Bruce at the Manzanar Monument - Nov. 2012 -photo by Francis Guenette


Peace crane @ Manzanar - sitting on the fence

“Peace Crane ~ Sitting on a barbed wire fence”


Essential liberty - Benjamin Franklin quote - photo by Bruce Witzel


Solemn tribute - photo by Bruce Witzel


“Solemn tribute”


Manzanar was a World War Two internment camp for people of Japanese descent – the majority of whom were United States citizens.

In the image of the monument above, the de-saturated color and the greyness of the background clouds and mountains, adds a solemn quality.


What I really like about it, is the light from the clouds breaking through.


I believe it evokes hope…


~ Peace to All  ~



Book review – The Light Never Lies, Francis Guenette


Franics-at-Lake-huron.jpgRoy McCarthy, from “Back on the Rock”, is a finance manager, track and field coach and talented writer from Jersey, one of the UK’s Channel Islands. His recent novel, Tess of Portelet Manor, follows the main character from 1935 to 1954, and is therefore set largely during the German occupation of the Channel Islands. Recently, Roy graciously reviewed my wife Francis’ 2nd novel of the Crater Lake Series. Please, head over to Roy’s blog to read his brief and informative 5 star review, The Light Never Lies, Francis Guenette.

Originally posted on Back On The Rock:

Francis Geunette did it again. It isn’t easy to emulate an impressive debut novel, but Guenette manages it very well simply by building on the same formula.

It is certainly advisable to have read Disappearing In Plain Sight as the residents of Crater Lake are reintroduced to the reader several months on. The often-complex relationships between the characters are the strength of these stories, and in one or two cases these have moved on. Izzy and Liam are now a firm item whereas the intriguing Beulah/Bethany relationship is showing signs of fracture.

We were left wondering what would become of young Lisa-Marie. We soon find out as she rocks up again at the remote Crater Lake location pregnant with Liam’s child. Well, I’ve never known the arrival of a baby have such a huge knock-on effect on a community. Major drama which involves Lisa-Marie’s aunt Bethany, Liam of course, Lisa’s sort-of…

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WEEKLY PHOTO CHALLENGE: A place reveals itself on its streets…

In a post created specifically for this challenge, share a photo that brings a street to life…” Cheri Lucas


Commentary from WIKIPEDIA ~ Photos by Bruce

Duck Lake was one of the Saskatchewan settlements settled by French speaking Métis from Manitoba in the 1860s and 1870s.

On March 26,1885, it was the site of the Battle of Duck Lake, a conflict between Métis warriors and the Government of Canada, at the start of the Northwest Rebellion. The skirmish lasted approximately 30 minutes. Five Métis warriors were killed in the skirmish, including Gabriel Dumont’s brother. The battle toll was high for the government forces. Twelve men were killed, and eleven men seriously injured.

Mural of John A. McDonald. Gabriel Dumont and Louis Riel

This mural above depicts Canadian Prime Minister John A. MacDonald (left), with Métis Leaders Gabriel Dumont and Louis Riel (holding the cross).

On May 12, 1885 the Métis were defeated at the Battle of Batoche. Louis Riel was later tried for treason and sentenced to death.

Gabriel Dumont made his way to Montana where he surrendered to the US Calvary. The United States government determined that he was a political refugee and shortly released him. Dumont joined Buffalo Bill’s Wild West where he received top billing as a rebel leader.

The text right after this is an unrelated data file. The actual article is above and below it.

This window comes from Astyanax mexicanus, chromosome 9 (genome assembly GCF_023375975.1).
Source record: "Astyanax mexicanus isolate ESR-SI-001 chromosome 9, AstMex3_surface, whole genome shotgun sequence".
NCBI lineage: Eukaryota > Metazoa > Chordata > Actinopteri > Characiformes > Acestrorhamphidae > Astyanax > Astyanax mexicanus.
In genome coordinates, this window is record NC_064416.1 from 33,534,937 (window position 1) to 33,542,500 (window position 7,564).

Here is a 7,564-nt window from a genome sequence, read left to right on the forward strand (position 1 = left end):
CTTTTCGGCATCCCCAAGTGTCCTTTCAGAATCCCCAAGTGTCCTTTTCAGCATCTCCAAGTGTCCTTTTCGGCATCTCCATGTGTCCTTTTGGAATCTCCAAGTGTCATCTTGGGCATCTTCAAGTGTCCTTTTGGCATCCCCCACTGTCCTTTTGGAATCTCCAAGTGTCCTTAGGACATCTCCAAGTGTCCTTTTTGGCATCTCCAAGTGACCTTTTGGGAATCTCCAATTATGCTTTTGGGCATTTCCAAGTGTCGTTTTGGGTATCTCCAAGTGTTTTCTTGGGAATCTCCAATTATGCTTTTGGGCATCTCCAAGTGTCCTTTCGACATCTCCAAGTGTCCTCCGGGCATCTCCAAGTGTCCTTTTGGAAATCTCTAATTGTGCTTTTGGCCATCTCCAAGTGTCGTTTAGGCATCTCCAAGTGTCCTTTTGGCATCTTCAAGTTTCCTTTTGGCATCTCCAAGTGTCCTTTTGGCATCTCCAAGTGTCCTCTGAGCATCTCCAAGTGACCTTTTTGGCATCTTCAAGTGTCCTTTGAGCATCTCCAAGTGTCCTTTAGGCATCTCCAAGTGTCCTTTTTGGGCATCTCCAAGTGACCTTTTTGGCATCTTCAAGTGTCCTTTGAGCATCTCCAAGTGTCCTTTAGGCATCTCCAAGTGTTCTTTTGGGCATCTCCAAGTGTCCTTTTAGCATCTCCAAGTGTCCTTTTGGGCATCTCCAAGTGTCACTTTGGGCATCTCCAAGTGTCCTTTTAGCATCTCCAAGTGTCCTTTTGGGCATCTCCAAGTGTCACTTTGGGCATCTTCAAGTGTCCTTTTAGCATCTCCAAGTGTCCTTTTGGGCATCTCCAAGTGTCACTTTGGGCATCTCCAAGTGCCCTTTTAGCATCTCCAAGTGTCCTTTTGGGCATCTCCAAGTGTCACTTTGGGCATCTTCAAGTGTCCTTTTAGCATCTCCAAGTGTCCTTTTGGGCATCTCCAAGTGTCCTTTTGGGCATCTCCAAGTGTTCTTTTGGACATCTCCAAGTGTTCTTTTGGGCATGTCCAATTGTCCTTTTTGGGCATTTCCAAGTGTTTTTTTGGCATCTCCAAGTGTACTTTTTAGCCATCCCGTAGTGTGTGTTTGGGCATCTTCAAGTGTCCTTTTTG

The Canadian government granted a general amnesty in the summer of 1886. Gabriel Dumont retired to Batoche, Saskatchewan in 1893 eventually obtaining title to the lands he had settled in 1872.

Duck Lake and a Broken Treaty



Broken Treaty



Duck Lake, Saskatchewan


Wapiti Regional Library

The Métis are one of the recognized Aboriginal peoples of Canada. Over the past century, countless Métis are thought to have been absorbed and assimilated into European Canadian populations, making Métis heritage (and thereby aboriginal ancestry) more common than is generally realized. Geneticists estimate that 50 percent of today’s population in Western Canada have Aboriginal blood.


“Let us be English or let us be French… but above all let us be Canadians.” – Sir John A. MacDonald


Batoche, Sakatchewan - Loius Riel Memorial




DSC_0710Reinforcing last weeks theme of Passive Solar Design from Taliesin West, this re-blog was one of my first posts I ever did, that I have re-named to fit the Solar Sunday series. It takes us back 8 centuries to early Pueblo solar architecture located in modern day Colorado, showing us there is really nothing new under the sun. Enjoy this ancient wisdom and cheers to all – Bruce.

Originally posted on through the luminary lens:

To explain: Putting together this post on Mesa Verde National Park I saw the DP Weekly Photo Challenge entitled Beyond.  Pondering and rechecking the parameters of the challenge, I decided to take a chance and make these thought provoking connections  – a U.S. National Park and  the future of our planet. In 2011 my wife Fran and I visited Mesa Verde in south western Colorado. The enduring solar architecture built by the ancestors of the present day Pueblo peoples is amazing. We ourselves have built a sun tempered home and live comfortably with most modern conveniences, completely independent from the electrical grid.

A disclaimer: I am not meaning to imply that todays societies can live without fossil fuels. Rather, I am proposing there are practical alternatives. One example, to look ahead and beyond (to an upcoming photo montage I am contemplating), are the Merits of Solar Cooking  – for the rich world and the…